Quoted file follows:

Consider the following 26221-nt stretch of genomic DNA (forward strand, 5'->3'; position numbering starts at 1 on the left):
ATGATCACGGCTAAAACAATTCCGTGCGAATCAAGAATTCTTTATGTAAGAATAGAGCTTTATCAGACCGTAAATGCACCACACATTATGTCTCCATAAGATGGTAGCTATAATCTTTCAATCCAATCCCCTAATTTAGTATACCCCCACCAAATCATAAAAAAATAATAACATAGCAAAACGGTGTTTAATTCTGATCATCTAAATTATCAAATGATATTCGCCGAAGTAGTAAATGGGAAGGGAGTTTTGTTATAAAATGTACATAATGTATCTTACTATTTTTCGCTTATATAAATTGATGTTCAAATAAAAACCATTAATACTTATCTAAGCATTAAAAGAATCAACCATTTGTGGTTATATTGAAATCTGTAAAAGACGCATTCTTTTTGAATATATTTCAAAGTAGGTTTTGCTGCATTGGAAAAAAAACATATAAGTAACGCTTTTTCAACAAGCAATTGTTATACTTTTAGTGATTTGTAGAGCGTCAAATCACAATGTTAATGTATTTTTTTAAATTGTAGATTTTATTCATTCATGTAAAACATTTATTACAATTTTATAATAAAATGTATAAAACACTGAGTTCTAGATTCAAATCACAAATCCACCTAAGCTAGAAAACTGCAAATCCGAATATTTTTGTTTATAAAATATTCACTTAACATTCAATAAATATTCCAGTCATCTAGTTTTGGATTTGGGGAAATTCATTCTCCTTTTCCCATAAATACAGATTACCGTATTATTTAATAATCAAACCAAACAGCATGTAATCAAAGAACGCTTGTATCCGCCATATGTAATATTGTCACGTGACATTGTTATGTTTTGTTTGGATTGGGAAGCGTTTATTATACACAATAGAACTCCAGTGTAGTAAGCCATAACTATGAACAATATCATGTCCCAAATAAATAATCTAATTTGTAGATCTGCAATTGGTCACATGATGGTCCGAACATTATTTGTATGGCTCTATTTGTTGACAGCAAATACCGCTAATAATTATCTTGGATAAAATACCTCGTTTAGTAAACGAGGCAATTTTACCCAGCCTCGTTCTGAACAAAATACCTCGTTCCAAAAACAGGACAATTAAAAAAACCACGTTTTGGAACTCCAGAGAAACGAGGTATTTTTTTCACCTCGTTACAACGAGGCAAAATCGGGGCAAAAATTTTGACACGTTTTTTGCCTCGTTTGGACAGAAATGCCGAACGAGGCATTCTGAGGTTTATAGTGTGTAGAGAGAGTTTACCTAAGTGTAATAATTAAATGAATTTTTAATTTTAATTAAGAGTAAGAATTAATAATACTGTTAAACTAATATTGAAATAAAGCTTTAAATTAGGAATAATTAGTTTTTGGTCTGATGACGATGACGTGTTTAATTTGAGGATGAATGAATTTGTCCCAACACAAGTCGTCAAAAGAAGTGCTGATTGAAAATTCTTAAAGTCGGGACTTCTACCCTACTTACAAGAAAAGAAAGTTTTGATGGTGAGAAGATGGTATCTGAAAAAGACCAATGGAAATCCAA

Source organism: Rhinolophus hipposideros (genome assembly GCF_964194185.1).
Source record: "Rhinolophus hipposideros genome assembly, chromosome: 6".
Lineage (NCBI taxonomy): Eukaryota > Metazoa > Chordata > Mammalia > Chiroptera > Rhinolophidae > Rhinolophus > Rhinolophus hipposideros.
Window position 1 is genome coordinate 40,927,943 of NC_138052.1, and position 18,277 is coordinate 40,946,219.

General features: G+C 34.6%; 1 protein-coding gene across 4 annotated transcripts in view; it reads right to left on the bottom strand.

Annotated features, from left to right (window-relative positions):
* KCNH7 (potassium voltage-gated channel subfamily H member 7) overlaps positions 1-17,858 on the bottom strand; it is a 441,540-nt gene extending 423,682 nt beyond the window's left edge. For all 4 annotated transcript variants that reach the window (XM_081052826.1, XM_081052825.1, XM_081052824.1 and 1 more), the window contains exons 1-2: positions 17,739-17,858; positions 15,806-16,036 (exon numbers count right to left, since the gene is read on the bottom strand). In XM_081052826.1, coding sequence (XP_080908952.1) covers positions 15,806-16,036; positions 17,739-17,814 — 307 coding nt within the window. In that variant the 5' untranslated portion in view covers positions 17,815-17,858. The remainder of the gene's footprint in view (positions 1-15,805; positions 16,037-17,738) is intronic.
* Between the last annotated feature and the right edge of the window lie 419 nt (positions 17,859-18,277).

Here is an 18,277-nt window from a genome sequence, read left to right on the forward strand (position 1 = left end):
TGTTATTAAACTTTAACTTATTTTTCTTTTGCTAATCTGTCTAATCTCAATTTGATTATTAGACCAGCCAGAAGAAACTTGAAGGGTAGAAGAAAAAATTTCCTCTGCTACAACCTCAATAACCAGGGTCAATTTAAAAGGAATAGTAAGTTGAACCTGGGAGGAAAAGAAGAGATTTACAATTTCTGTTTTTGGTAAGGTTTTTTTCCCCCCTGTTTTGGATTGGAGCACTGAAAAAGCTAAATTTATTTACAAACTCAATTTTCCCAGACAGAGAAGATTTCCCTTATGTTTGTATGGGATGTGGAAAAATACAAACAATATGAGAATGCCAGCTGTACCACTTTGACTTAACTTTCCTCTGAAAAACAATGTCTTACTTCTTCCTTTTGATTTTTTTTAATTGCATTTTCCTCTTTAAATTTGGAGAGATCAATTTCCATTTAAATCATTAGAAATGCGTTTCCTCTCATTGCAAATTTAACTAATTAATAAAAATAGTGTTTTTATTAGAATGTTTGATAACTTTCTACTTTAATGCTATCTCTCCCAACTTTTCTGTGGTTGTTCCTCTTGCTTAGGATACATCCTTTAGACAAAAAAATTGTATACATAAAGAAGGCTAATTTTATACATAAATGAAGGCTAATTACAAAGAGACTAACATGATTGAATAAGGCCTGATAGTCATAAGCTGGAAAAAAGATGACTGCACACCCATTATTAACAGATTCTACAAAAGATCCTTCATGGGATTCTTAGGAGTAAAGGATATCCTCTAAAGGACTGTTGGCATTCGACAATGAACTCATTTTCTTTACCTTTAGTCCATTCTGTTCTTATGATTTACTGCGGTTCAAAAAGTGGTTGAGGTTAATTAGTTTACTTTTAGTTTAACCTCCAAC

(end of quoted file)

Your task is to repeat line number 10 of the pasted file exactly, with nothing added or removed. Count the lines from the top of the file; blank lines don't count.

* Between the last annotated feature and the right edge of the window lie 419 nt (positions 17,859-18,277).